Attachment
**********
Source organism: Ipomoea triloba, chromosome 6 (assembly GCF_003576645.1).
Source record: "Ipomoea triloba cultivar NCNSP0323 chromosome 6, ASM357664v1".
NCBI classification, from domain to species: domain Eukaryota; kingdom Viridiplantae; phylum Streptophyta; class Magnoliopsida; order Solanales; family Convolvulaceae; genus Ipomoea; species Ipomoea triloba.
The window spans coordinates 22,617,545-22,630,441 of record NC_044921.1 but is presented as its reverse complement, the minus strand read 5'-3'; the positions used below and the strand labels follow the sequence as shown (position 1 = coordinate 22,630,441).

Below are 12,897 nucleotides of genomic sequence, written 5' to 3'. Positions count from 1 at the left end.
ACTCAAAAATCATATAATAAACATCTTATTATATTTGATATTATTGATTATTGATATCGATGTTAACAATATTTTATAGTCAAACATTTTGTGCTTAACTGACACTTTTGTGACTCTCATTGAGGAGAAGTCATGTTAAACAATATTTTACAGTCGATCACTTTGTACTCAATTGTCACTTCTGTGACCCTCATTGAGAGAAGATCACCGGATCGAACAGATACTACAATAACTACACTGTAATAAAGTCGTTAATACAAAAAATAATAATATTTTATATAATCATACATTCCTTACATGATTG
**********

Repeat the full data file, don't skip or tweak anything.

Source organism: Ipomoea triloba, chromosome 6 (assembly GCF_003576645.1).
Source record: "Ipomoea triloba cultivar NCNSP0323 chromosome 6, ASM357664v1".
NCBI classification, from domain to species: domain Eukaryota; kingdom Viridiplantae; phylum Streptophyta; class Magnoliopsida; order Solanales; family Convolvulaceae; genus Ipomoea; species Ipomoea triloba.
The window spans coordinates 22,617,545-22,630,441 of record NC_044921.1 but is presented as its reverse complement, the minus strand read 5'-3'; the positions used below and the strand labels follow the sequence as shown (position 1 = coordinate 22,630,441).

Below are 12,897 nucleotides of genomic sequence, written 5' to 3'. Positions count from 1 at the left end.
ACTCAAAAATCATATAATAAACATCTTATTATATTTGATATTATTGATTATTGATATCGATGTTAACAATATTTTATAGTCAAACATTTTGTGCTTAACTGACACTTTTGTGACTCTCATTGAGGAGAAGTCATGTTAAACAATATTTTACAGTCGATCACTTTGTACTCAATTGTCACTTCTGTGACCCTCATTGAGAGAAGATCACCGGATCGAACAGATACTACAATAACTACACTGTAATAAAGTCGTTAATACAAAAAATAATAATATTTTATATAATCATACATTCCTTACATGATTG